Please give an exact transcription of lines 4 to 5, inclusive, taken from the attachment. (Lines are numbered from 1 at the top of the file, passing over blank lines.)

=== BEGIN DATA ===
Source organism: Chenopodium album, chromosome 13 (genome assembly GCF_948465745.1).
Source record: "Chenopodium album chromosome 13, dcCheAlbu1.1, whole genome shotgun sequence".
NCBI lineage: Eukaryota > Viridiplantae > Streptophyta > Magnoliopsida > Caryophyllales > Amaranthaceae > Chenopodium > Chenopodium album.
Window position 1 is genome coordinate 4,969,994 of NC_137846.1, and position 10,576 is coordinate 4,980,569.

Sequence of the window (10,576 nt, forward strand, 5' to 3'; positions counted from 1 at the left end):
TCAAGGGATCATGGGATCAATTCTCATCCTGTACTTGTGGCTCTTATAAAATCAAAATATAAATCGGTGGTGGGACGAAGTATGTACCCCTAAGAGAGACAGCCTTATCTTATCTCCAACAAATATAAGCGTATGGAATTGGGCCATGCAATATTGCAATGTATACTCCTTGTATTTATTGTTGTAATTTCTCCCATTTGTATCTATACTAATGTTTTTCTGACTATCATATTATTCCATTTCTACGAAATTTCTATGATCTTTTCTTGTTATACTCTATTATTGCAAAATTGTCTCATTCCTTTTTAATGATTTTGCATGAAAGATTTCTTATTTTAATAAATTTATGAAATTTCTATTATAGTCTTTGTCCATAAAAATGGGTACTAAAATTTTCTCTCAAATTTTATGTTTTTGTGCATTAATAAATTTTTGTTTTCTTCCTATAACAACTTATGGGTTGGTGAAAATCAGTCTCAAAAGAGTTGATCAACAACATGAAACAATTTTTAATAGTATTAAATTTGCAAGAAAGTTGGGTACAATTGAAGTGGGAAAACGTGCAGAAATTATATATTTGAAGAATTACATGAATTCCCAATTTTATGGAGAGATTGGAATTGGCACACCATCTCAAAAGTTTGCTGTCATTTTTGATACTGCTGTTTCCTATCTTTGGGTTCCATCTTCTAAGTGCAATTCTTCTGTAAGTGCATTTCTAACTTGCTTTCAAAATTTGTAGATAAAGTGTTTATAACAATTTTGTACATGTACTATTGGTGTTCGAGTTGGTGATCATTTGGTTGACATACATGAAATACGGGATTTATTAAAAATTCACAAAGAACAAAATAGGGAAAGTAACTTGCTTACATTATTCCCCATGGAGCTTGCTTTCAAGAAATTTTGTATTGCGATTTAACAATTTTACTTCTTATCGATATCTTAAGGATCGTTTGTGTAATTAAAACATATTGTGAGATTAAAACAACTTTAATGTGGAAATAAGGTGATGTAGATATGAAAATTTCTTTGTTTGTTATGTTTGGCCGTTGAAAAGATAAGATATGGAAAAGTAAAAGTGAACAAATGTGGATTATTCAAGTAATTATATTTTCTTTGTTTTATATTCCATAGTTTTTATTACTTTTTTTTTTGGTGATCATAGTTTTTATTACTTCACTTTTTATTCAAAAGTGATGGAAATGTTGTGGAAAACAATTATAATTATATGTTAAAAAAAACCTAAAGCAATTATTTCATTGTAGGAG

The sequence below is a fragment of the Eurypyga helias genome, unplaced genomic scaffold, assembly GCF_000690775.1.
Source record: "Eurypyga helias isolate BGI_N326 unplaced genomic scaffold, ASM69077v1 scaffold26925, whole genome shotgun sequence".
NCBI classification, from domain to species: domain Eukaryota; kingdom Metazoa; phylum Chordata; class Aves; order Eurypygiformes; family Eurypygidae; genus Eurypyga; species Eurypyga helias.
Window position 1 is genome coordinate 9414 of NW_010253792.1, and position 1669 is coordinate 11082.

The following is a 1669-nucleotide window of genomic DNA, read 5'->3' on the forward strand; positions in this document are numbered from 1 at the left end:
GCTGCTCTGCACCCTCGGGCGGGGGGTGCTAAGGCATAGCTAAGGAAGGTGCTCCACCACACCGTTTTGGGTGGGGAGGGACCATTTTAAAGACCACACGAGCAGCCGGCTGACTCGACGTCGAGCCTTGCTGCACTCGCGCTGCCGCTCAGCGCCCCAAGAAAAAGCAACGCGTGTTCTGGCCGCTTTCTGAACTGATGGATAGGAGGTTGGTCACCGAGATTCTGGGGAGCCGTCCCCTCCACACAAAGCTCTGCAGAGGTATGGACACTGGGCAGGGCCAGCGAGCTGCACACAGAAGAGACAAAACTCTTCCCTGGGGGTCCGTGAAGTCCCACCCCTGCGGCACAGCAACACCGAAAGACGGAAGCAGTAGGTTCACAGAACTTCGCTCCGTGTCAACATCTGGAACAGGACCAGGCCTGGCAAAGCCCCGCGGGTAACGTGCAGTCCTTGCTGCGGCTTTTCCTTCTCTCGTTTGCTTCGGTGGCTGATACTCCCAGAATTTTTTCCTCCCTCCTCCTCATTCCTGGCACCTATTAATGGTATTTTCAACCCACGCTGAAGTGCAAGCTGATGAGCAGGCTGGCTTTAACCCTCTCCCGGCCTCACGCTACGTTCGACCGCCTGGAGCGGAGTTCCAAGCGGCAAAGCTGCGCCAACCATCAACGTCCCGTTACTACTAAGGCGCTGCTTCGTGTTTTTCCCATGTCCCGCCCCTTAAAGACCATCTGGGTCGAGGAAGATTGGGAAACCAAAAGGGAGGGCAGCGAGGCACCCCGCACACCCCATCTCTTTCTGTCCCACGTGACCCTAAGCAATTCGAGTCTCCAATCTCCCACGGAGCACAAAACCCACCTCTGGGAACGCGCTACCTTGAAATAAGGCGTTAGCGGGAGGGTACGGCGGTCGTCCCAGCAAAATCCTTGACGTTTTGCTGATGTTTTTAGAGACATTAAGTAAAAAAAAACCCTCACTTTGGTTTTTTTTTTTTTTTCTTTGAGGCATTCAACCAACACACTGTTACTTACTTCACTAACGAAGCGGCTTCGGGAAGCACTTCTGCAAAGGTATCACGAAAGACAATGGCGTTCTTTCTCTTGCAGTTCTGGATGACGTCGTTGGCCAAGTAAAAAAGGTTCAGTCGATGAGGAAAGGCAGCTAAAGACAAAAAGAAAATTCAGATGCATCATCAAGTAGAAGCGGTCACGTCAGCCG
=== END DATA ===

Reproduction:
Window position 1 is genome coordinate 4,969,994 of NC_137846.1, and position 10,576 is coordinate 4,980,569.

Sequence of the window (10,576 nt, forward strand, 5' to 3'; positions counted from 1 at the left end):